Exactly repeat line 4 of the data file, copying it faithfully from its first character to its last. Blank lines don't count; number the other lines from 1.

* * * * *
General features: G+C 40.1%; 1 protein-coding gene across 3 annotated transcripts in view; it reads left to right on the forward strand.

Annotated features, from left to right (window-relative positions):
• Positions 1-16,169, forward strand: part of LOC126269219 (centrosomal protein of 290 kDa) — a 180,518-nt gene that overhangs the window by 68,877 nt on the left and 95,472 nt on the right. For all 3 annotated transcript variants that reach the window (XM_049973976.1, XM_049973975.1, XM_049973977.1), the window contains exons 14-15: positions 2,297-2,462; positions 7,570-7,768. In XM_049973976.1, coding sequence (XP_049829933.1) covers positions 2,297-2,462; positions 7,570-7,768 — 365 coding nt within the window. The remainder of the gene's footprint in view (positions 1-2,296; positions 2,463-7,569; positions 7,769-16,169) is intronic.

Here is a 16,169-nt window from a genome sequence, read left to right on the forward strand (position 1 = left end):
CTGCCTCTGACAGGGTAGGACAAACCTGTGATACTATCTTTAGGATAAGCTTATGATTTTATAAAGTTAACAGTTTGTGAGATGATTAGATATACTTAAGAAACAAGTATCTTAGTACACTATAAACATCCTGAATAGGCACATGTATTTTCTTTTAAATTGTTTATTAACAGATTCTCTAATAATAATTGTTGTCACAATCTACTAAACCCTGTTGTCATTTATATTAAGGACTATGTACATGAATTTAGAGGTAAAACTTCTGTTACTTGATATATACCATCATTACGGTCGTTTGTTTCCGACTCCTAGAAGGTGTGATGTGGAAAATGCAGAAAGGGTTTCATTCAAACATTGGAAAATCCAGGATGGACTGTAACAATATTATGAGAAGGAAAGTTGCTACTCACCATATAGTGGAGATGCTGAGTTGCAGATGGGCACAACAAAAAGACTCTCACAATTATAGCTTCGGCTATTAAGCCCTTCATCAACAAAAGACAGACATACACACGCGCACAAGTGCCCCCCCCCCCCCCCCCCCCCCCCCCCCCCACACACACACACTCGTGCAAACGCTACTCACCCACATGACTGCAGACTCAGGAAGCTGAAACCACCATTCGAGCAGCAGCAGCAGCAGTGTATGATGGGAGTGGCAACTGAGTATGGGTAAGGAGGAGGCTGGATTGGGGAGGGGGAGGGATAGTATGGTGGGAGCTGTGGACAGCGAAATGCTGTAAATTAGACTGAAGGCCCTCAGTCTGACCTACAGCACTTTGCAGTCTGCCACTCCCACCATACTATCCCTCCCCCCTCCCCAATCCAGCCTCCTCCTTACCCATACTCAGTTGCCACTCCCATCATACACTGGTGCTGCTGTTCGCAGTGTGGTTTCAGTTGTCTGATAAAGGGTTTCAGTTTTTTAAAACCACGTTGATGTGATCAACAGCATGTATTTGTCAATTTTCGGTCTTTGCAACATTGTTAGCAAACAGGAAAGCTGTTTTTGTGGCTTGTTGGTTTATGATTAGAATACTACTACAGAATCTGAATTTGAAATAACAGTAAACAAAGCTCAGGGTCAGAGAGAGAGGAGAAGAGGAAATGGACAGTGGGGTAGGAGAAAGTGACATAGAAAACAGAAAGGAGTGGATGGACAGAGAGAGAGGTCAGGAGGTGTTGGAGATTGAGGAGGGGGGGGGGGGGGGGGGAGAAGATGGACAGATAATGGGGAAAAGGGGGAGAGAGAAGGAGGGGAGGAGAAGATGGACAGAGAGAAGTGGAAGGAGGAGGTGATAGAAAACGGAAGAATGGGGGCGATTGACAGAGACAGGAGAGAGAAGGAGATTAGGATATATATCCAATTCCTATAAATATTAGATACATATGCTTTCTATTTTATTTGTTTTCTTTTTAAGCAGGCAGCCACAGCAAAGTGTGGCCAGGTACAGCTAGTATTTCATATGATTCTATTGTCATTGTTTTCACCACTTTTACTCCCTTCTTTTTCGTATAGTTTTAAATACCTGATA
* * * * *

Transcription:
Here is a 16,169-nt window from a genome sequence, read left to right on the forward strand (position 1 = left end):